The run up to April is a notoriously busy time for businesses, and especially those within the business that are responsible for HR. This is the time when new employment legislation comes into play, and of course, 2017 is no exception. The long-awaited gender pay reporting for larger companies is perhaps one of the most significant developments; although as Luke Hutchings, Partner and Head of Employment at Taylor Rose TTKW explains, there are several other changes that will impact all employers.
On the 6th April 2017, the apprenticeship levy comes into effect to fund apprenticeship training. Employers are required to pay the monthly levy via PAYE if there pay bill amounts to more than £3 million.
Those employers that are required to pay the levy will have access to funding through a digital system, expected to be in operation from 1st May 2017. Employers that do not pay the levy, will also have access to apprenticeship funding.
The levy applies across the UK, but the funding arrangements will vary across Scotland, Wales and Northern Ireland. For larger employers, there are apprenticeship targets that are to be met.
Immigration Skills Charge
On 6th April 2017, there is also a levy being introduced for those that employed skilled workers under Tier 2 of the immigration points system. This is to reduce Britain’s reliance on migrant workers and to encourage the training of British workers.
Employers will have to pay a levy of £1,000 for each certificate of sponsorship per year, although this rate is reduced to £364 for charities and small businesses.
The levy applies to each worker under Tier 2, although exemptions apply; the Gov.uk website states the following, “The exemptions to the charge apply for PhD-level occupations, migrants switching from a Tier 4 student visa to a Tier 2 working visa, and the Intra Company Transfer Graduate Trainee category. These will help the UK continue to attract talented students and the most qualified migrants, as well as protecting the UK’s world-class reputation for education and research.”
The following changes also affect those employers with team members under Tier 2;
In April 2017, the Government are introducing a requirement for those workers under Tier 2 for certain roles in the education. Health and social care sectors to provide criminal record statements from the countries they have resided in for the past ten years.
The Tier 2 general salary threshold is increasing for migrant ‘experienced workers’ to £30,000.
National Minimum Wage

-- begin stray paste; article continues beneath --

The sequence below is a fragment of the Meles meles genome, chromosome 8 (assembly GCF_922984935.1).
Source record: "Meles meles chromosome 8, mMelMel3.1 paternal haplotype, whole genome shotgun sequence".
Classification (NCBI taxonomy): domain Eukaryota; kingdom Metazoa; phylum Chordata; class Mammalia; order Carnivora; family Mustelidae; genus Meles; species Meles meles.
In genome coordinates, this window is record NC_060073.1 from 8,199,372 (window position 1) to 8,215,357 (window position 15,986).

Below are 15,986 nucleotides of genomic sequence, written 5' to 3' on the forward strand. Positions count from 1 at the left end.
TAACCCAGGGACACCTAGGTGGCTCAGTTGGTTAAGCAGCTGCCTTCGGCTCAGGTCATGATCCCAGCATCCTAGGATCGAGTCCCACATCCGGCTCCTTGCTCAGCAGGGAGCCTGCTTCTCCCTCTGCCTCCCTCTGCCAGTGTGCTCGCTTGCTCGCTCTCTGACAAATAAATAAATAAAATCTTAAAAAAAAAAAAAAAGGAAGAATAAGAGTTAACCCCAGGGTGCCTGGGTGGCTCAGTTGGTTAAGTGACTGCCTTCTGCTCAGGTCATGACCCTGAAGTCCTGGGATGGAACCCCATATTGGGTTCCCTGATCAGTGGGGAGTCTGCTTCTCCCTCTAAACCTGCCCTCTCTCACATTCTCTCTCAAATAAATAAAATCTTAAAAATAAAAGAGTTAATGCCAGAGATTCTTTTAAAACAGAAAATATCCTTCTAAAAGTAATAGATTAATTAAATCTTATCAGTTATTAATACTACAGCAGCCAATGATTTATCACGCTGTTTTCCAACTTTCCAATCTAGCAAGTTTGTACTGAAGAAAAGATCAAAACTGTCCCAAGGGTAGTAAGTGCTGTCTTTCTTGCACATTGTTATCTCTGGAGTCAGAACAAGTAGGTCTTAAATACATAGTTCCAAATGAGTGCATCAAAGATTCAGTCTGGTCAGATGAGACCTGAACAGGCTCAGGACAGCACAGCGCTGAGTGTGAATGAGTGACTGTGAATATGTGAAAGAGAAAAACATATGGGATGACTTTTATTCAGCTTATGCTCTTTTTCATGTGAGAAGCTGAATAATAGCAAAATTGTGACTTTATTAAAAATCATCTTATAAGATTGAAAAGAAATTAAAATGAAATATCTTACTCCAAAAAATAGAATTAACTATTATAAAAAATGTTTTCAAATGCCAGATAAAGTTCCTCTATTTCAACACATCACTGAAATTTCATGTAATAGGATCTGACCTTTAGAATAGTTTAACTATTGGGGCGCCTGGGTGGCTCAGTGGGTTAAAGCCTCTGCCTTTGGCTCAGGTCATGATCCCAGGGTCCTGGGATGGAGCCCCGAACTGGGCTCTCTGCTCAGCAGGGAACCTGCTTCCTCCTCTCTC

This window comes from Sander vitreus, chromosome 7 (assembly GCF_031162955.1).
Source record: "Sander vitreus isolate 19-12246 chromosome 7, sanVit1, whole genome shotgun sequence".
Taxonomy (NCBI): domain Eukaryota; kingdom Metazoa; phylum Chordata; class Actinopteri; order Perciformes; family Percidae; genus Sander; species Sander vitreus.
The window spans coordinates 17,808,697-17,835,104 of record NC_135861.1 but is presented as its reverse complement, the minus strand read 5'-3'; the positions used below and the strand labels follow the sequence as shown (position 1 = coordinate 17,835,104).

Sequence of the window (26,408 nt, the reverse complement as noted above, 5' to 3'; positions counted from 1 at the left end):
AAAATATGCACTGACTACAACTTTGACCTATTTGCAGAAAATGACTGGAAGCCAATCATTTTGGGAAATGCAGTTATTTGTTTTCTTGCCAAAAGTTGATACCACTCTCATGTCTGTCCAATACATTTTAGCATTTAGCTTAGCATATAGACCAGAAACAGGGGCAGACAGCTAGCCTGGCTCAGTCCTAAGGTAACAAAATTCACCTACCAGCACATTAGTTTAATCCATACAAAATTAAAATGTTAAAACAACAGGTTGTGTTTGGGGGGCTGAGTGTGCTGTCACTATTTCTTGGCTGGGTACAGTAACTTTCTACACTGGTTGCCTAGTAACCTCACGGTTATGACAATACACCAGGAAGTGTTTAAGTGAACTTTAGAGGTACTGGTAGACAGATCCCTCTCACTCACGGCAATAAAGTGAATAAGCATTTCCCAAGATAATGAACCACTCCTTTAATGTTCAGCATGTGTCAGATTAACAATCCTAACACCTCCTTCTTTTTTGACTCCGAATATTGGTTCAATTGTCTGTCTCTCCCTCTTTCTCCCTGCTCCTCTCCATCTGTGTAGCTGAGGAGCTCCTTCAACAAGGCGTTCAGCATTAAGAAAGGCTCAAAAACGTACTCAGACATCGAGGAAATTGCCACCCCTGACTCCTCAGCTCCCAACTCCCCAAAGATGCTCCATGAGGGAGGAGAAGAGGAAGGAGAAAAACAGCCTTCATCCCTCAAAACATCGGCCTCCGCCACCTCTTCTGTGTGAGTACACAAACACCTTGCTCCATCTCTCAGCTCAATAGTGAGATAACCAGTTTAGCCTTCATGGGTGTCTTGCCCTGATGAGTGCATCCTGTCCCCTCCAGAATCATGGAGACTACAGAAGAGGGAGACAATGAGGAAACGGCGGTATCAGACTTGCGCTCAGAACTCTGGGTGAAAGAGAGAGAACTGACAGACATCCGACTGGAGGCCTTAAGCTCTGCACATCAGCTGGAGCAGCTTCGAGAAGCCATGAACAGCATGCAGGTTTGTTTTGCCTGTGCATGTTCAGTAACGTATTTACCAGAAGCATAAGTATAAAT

On April 1st 2017, the national minimum wage is increasing again, despite the fact that they increased last October.
This is so that it aligns with the annual increase of the national living wage for those workers over the age of 25; the NLW is increasing from £7.20 to £7.50 for workers over 25, although the rate for other age bands are also increasing.
Tax Advantages Limited
Benefits- in-kind that attract NIC and tax advantages when provided under a salary sacrifice scheme are to be limited.
Many employers have given their employees the option to swap a portion of their salary in return for non-cash benefits, and thus paying less in income tax and national insurance contributions, meaning that employers also saved on NI contributions. Benefits included childcare vouchers, health insurance, gym memberships and pension contributions.
As they have become more popular and more scheme introduced, less tax is being collected – although it’s difficult to pin this down to a figure because the savings are required to be reported.
The positive is that many of the legacy scheme are being preserved, such as pensions, childcare and cycle-to-work schemes; it’s the more recent additions such as gym memberships and accommodation that are being cut.
Arrangements that are currently in place are protected until Aril 2018 – or 2021 in some cases, but the new legislation takes effect from April 6th.
On 6th April, new limits of employment statutory redundancy pay come into force.
Employers that dismiss employees under redundancy must pay them with two year’s service; an amount based on age, length of service and weekly pay.
The weekly pay is subject to a maximum amount and as of 6th April, this increases from £479 to £489. The maximum compensatory award for unfair dismissal is also increasing from £78,962 to £80,541.
Although the statutory redundancy rates are increasing, it is good practice for employers to ensure that the increase takes anticipated redundancies into account.
Pensions Advice Allowance
From April 6th, those that are members of hybrid and defined-contribution schemes will be able to withdraw a tax-free amount of £3500 from their pensions scheme, to be redeemed against the cost of expert financial advice.
The value of pensions advice that is provided by employers on which there is NI contributions and tax relief is increasing from £150 to £500.
Sick Pay and Family Related Pay
The weekly rate of shared parental pay and statutory paternity, maternity and adoption pay is increasing to from £139.58 to £140.98 (or 90% of the employee’s earnings) for pay weeks commencing on or after 2nd April 2017. It’s important to note that while the increase looks small, these rates have been frozen since April 2015, and show progression.
The statutory rate of weekly sick pay is also increasing to £89.35 from £88.45.
In order to be entitled to the statutory payments, the employees average earnings must be equal to, or above the lower earnings limit. This limit increases from £112- £113 in April.
As a start-up, the new legislation may not directly affect you, and you may have little need to implement new policies. However, as your business grows and matures – you will find that you will experience circumstances whereby the legislation comes into play. It is therefore, best practice to take a proactive approach and include the legislation in any company policies now, to prevent disruption further down the line.